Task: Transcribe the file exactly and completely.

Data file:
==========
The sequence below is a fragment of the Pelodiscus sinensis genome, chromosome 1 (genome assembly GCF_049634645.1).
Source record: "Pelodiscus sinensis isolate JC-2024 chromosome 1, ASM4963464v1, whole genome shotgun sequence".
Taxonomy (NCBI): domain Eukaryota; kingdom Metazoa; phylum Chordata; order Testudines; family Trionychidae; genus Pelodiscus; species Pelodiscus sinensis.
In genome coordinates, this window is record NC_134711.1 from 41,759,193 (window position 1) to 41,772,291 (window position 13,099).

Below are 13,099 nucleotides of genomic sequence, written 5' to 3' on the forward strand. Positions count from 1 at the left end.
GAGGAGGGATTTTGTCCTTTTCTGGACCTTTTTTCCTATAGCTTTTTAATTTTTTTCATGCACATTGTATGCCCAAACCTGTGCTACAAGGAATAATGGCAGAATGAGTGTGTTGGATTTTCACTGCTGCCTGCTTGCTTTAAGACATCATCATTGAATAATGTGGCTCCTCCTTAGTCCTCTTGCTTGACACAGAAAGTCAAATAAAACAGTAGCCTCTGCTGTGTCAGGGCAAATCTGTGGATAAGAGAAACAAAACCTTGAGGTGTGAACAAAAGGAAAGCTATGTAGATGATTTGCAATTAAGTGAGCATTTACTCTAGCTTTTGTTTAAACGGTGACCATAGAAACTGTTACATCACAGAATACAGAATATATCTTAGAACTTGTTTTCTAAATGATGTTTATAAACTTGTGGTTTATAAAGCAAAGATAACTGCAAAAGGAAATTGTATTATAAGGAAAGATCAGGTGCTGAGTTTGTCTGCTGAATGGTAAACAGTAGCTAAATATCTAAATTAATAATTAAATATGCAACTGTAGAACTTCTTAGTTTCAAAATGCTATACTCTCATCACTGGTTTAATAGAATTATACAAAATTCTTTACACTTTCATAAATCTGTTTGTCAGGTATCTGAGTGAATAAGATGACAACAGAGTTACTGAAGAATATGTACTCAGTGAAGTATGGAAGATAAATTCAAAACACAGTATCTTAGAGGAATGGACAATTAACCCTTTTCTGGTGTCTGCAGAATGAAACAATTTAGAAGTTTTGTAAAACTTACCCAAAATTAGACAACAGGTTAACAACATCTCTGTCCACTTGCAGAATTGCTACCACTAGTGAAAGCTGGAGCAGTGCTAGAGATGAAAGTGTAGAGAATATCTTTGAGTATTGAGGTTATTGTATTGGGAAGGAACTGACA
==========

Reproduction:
The sequence below is a fragment of the Pelodiscus sinensis genome, chromosome 1 (genome assembly GCF_049634645.1).
Source record: "Pelodiscus sinensis isolate JC-2024 chromosome 1, ASM4963464v1, whole genome shotgun sequence".
Taxonomy (NCBI): domain Eukaryota; kingdom Metazoa; phylum Chordata; order Testudines; family Trionychidae; genus Pelodiscus; species Pelodiscus sinensis.
In genome coordinates, this window is record NC_134711.1 from 41,759,193 (window position 1) to 41,772,291 (window position 13,099).

Below are 13,099 nucleotides of genomic sequence, written 5' to 3' on the forward strand. Positions count from 1 at the left end.
GAGGAGGGATTTTGTCCTTTTCTGGACCTTTTTTCCTATAGCTTTTTAATTTTTTTCATGCACATTGTATGCCCAAACCTGTGCTACAAGGAATAATGGCAGAATGAGTGTGTTGGATTTTCACTGCTGCCTGCTTGCTTTAAGACATCATCATTGAATAATGTGGCTCCTCCTTAGTCCTCTTGCTTGACACAGAAAGTCAAATAAAACAGTAGCCTCTGCTGTGTCAGGGCAAATCTGTGGATAAGAGAAACAAAACCTTGAGGTGTGAACAAAAGGAAAGCTATGTAGATGATTTGCAATTAAGTGAGCATTTACTCTAGCTTTTGTTTAAACGGTGACCATAGAAACTGTTACATCACAGAATACAGAATATATCTTAGAACTTGTTTTCTAAATGATGTTTATAAACTTGTGGTTTATAAAGCAAAGATAACTGCAAAAGGAAATTGTATTATAAGGAAAGATCAGGTGCTGAGTTTGTCTGCTGAATGGTAAACAGTAGCTAAATATCTAAATTAATAATTAAATATGCAACTGTAGAACTTCTTAGTTTCAAAATGCTATACTCTCATCACTGGTTTAATAGAATTATACAAAATTCTTTACACTTTCATAAATCTGTTTGTCAGGTATCTGAGTGAATAAGATGACAACAGAGTTACTGAAGAATATGTACTCAGTGAAGTATGGAAGATAAATTCAAAACACAGTATCTTAGAGGAATGGACAATTAACCCTTTTCTGGTGTCTGCAGAATGAAACAATTTAGAAGTTTTGTAAAACTTACCCAAAATTAGACAACAGGTTAACAACATCTCTGTCCACTTGCAGAATTGCTACCACTAGTGAAAGCTGGAGCAGTGCTAGAGATGAAAGTGTAGAGAATATCTTTGAGTATTGAGGTTATTGTATTGGGAAGGAACTGACA